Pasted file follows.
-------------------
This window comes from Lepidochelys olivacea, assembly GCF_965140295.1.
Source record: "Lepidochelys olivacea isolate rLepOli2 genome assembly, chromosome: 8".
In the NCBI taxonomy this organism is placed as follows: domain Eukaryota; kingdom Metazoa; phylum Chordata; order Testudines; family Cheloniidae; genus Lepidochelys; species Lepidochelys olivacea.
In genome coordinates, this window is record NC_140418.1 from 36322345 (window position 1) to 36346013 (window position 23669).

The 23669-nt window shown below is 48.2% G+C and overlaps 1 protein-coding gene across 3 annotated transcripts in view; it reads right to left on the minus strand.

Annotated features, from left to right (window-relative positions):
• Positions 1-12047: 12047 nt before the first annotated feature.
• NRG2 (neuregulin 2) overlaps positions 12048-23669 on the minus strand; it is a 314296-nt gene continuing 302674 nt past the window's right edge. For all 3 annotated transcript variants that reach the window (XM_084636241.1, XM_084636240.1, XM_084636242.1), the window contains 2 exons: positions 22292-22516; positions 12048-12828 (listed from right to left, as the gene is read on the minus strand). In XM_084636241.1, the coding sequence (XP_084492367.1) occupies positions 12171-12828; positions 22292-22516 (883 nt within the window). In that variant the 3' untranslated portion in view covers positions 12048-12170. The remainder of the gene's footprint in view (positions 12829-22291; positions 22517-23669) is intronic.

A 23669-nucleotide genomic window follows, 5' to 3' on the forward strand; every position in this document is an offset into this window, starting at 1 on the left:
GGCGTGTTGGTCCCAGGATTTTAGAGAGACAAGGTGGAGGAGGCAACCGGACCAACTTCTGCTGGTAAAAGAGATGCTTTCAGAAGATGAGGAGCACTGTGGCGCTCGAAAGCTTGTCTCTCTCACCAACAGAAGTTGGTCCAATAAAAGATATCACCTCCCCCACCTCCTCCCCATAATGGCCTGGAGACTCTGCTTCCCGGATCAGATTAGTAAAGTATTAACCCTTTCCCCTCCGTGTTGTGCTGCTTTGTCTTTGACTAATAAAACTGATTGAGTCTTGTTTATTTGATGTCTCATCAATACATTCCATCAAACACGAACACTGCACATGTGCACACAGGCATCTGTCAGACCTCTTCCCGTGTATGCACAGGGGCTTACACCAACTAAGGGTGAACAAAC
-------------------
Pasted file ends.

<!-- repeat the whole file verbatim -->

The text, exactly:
This window comes from Lepidochelys olivacea, assembly GCF_965140295.1.
Source record: "Lepidochelys olivacea isolate rLepOli2 genome assembly, chromosome: 8".
In the NCBI taxonomy this organism is placed as follows: domain Eukaryota; kingdom Metazoa; phylum Chordata; order Testudines; family Cheloniidae; genus Lepidochelys; species Lepidochelys olivacea.
In genome coordinates, this window is record NC_140418.1 from 36322345 (window position 1) to 36346013 (window position 23669).

The 23669-nt window shown below is 48.2% G+C and overlaps 1 protein-coding gene across 3 annotated transcripts in view; it reads right to left on the minus strand.

Annotated features, from left to right (window-relative positions):
• Positions 1-12047: 12047 nt before the first annotated feature.
• NRG2 (neuregulin 2) overlaps positions 12048-23669 on the minus strand; it is a 314296-nt gene continuing 302674 nt past the window's right edge. For all 3 annotated transcript variants that reach the window (XM_084636241.1, XM_084636240.1, XM_084636242.1), the window contains 2 exons: positions 22292-22516; positions 12048-12828 (listed from right to left, as the gene is read on the minus strand). In XM_084636241.1, the coding sequence (XP_084492367.1) occupies positions 12171-12828; positions 22292-22516 (883 nt within the window). In that variant the 3' untranslated portion in view covers positions 12048-12170. The remainder of the gene's footprint in view (positions 12829-22291; positions 22517-23669) is intronic.

A 23669-nucleotide genomic window follows, 5' to 3' on the forward strand; every position in this document is an offset into this window, starting at 1 on the left:
GGCGTGTTGGTCCCAGGATTTTAGAGAGACAAGGTGGAGGAGGCAACCGGACCAACTTCTGCTGGTAAAAGAGATGCTTTCAGAAGATGAGGAGCACTGTGGCGCTCGAAAGCTTGTCTCTCTCACCAACAGAAGTTGGTCCAATAAAAGATATCACCTCCCCCACCTCCTCCCCATAATGGCCTGGAGACTCTGCTTCCCGGATCAGATTAGTAAAGTATTAACCCTTTCCCCTCCGTGTTGTGCTGCTTTGTCTTTGACTAATAAAACTGATTGAGTCTTGTTTATTTGATGTCTCATCAATACATTCCATCAAACACGAACACTGCACATGTGCACACAGGCATCTGTCAGACCTCTTCCCGTGTATGCACAGGGGCTTACACCAACTAAGGGTGAACAAAC